out of memory on encrypt

Neil Williams linux@codehelp.co.uk
Wed Aug 27 22:24:02 2003

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On Wednesday 27 Aug 2003 7:11 pm, Ross Druker wrote:
> I'm trying encrypt a tiny file, as root, using a key I imported from
> another user.  I imported both her public and private keys, and I'm trying

What on earth are you doing with someone else's private key??? You only nee=
the public key to encrypt something to that person. The private key should=
NEVER be given to anyone. Please ask the other user to REVOKE / delete thei=
key as it is should not be trusted.

Private key - used to DECRYPT and sign and needs to remain private.
Public key - use to encrypt and verify signatures and needs to be made publ=

Second, don't run anything as root. Just do it as a normal user - root has =
advantages for GPG. Running anything as root just leaves a massive list of=
problems - many of which will completely destroy your entire system. Only u=
root for system configuration / hardware tools - your system will tell you=
when root is required. At all other times, leave root alone!

> to use the public key.  My first attempt failed because I hadn't started
> egd, so it asks me about overwriting the existing file.  This is on AIX
> 5.1.  Any suggestions?
> # gpg -v -e -r "User's Name <User's e-mail address>" testpgp.txt
> gpg: using secondary key A27627F4 instead of primary key 327A0D44
> gpg: A27627F4: There is no indication that this key really belongs to the
> owner 2048g/A27627F4 2003-06-30 "User's Name <User's e-mail address>"
>  Primary key fingerprint: D280 13D2 504A 46C3 5F8F  29BC FC96 A4CC 327A
> 0D44 Subkey fingerprint: AF0D 37D0 97CD 47EF 57EA  A558 9707 95FA A276 27=
> It is NOT certain that the key belongs to the person named
> in the user ID.  If you *really* know what you are doing,

Then don't encrypt! If you cannot trust the key, you cannot be sure that wh=
you encrypt will only be read by the correct person, so what is the point o=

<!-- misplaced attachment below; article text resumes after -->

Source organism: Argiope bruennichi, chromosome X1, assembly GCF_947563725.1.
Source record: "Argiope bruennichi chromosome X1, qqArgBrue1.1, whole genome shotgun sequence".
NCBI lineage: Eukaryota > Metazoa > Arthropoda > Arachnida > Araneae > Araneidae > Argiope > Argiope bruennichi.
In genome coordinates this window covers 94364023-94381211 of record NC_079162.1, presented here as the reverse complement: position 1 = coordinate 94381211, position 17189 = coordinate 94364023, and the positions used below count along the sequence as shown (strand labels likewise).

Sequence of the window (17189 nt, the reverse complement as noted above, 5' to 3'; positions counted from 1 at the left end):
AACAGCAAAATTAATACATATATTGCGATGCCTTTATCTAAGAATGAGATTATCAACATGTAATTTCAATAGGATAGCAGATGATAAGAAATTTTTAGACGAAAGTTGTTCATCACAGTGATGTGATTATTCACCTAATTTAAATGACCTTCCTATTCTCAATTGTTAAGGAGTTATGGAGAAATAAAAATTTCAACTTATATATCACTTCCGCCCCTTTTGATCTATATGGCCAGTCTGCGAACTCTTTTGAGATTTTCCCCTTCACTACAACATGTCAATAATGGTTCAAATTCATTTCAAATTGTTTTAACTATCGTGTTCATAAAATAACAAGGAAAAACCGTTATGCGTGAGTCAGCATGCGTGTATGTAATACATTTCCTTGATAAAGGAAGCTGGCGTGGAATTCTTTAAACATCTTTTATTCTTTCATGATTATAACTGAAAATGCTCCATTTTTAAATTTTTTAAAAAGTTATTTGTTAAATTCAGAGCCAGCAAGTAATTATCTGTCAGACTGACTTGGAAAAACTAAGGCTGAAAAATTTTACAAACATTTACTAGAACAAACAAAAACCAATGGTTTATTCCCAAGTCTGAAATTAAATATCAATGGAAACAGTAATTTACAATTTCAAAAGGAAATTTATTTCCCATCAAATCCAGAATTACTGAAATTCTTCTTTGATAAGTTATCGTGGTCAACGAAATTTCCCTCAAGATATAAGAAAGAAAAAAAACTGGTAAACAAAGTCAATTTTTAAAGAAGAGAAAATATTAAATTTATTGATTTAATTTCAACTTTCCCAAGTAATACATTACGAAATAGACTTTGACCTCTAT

encryption? Encrypting to a compromised or untrusted key is bizarre.

> you may answer the next question with yes
> Use this key anyway? yes
> gpg: reading from `testpgp.txt'
> File `testpgp.txt.gpg' exists. Overwrite (y/N)? y
> gpg: writing to `testpgp.txt.gpg'
> gpg: ELG-E/CAST5 encrypted for: "A27627F4 User's Name <User's e-mail
> address>" gpg: out of  memory while allocating 8192 bytes

Sounds like gpg has just saved your bacon, although by a secondary means. g=
DID warn you, you overruled the warning (by typing yes), but gpg got the=20
better of you anyways. The out of memory error could be a sign of a bad=20
installation on your system.


1. Get the other user to generate a new key and revoke the old key.=20

2. Tell the other user NEVER to let their new private key be available to=20
anyone else at any time in any form for any purpose. No exceptions.

3. The public key is public - anyone can have that and the public key shoul=
be made available to everyone with whom you correspond using gpg. (Many use=
send the public key to a keyserver to make this easier.)

4. Follow the keysigning rules:
and sign each other's public keys. This will allow gpg to trust the key tha=
you want to use in encryption.

NOW encrypt something to the user:

> # gpg -v -e -r "User's Name <User's e-mail address>" testpgp.txt
Make sure it's $ not # - user not root.
It's easier to use a keyid instead of the full name and email address - les=
to type.

If you get the error now, by all means re-post here.


Neil Williams


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